Please use this identifier to cite or link to this item: http://arks.princeton.edu/ark:/88435/dsp01n583xx224
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dc.contributor.authorGoparaju, Sreechakraen_US
dc.contributor.otherElectrical Engineering Departmenten_US
dc.date.accessioned2014-11-21T19:33:44Z-
dc.date.available2014-11-21T19:33:44Z-
dc.date.issued2014en_US
dc.identifier.urihttp://arks.princeton.edu/ark:/88435/dsp01n583xx224-
dc.description.abstractGoogle, Amazon, and other services store data in multiple geographically separated disks called nodes, among other reasons, to safeguard the data from node failures. Standard techniques for such a distributed way of storage include multiple backups (typically triple replication) or using erasure codes such as Reed-Solomon codes. The latter codes are the most space-efficient for a targeted worst-case number of simultaneous node failures. They are extremely inefficient how- ever for repairing the frequently occurring single node failure. Replication provides the most cost-effective repair in this scenario but ultimately is an unwise option in today's data proliferation. New erasure codes are therefore required to simultaneously optimize storage efficiency, worst-case resilience and repair costs for single node failures. This dissertation looks at two such erasure codes: regenerating codes, which optimize the communication costs, and locally repairable codes (LRCs), which optimize the I/O costs (number of nodes contacted). Regenerating codes store a file of size M on n nodes and trade-off the amount of data stored &alpha; per node for the amount of bandwidth &gamma; used to repair a node. This dissertation presents new code constructions and thereby, state-of-the-art inner bounds for this trade-off region. A lower bound is also provided for &alpha; for codes achieving the optimal storage point in the trade-off, signifying the necessity of storing an exponential number of symbols. Ideas developed in this analysis have been applied to establish the optimal file size that can be securely stored in the presence of an eavesdropper, when the corresponding regenerating code is at the optimal storage point. Locally repairable codes, on the other hand, can be viewed as classical erasure codes of dimension k, length n, distance d and a new parameter r, called locality. In storage parlance, an LRC of locality r stores a file of size k on n nodes such that when a node fails, there exist r other nodes that suffice to reconstruct the failed node. Previous considerations on optimality have largely ignored the finite field involved. This dissertation provides codes on the binary field that optimize k for certain families of parameters n, d, and r.en_US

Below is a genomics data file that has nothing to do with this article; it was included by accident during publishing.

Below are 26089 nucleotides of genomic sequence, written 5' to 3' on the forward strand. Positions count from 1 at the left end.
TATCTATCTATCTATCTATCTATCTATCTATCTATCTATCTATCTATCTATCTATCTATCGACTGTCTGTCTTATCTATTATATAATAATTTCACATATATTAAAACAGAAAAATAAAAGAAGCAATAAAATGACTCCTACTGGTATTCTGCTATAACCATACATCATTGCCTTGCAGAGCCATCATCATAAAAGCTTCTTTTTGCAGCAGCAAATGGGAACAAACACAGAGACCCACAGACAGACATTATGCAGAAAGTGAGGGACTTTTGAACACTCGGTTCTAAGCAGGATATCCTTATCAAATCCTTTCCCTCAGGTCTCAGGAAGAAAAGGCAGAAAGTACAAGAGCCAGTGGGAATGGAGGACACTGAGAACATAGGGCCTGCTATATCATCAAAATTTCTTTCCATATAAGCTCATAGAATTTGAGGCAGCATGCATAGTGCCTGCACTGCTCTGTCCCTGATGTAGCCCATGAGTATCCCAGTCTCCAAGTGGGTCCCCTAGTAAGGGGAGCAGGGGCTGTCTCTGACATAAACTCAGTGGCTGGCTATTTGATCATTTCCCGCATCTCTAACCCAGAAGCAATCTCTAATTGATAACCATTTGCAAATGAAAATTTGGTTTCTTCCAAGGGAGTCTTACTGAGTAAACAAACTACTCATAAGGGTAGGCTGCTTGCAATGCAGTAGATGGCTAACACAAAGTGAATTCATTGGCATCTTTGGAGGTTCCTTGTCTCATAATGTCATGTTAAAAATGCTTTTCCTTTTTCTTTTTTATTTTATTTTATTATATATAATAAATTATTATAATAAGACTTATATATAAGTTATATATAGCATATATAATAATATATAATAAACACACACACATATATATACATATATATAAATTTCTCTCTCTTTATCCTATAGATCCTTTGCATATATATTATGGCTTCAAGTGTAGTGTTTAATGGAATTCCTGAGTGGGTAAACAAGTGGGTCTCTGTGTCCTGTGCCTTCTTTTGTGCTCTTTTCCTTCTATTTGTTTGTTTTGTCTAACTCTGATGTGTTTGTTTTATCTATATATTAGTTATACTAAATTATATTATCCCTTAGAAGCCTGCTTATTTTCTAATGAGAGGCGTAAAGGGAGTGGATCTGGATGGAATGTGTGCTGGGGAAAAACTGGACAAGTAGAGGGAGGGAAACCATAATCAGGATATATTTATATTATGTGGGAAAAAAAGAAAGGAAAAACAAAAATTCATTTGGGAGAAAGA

dc.language.isoenen_US
dc.publisherPrinceton, NJ : Princeton Universityen_US
dc.relation.isformatofThe Mudd Manuscript Library retains one bound copy of each dissertation. Search for these copies in the <a href=http://catalog.princeton.edu> library's main catalog </a>en_US
dc.subjectCoding Theoryen_US
dc.subjectDistributed Storageen_US
dc.subjectErasure Codesen_US
dc.subjectLinear Algebraen_US
dc.subjectSecurityen_US
dc.subject.classificationElectrical engineeringen_US
dc.subject.classificationComputer scienceen_US
dc.subject.classificationApplied mathematicsen_US
dc.titleErasure Codes for Optimal Node Repairs in Distributed Storage Systemsen_US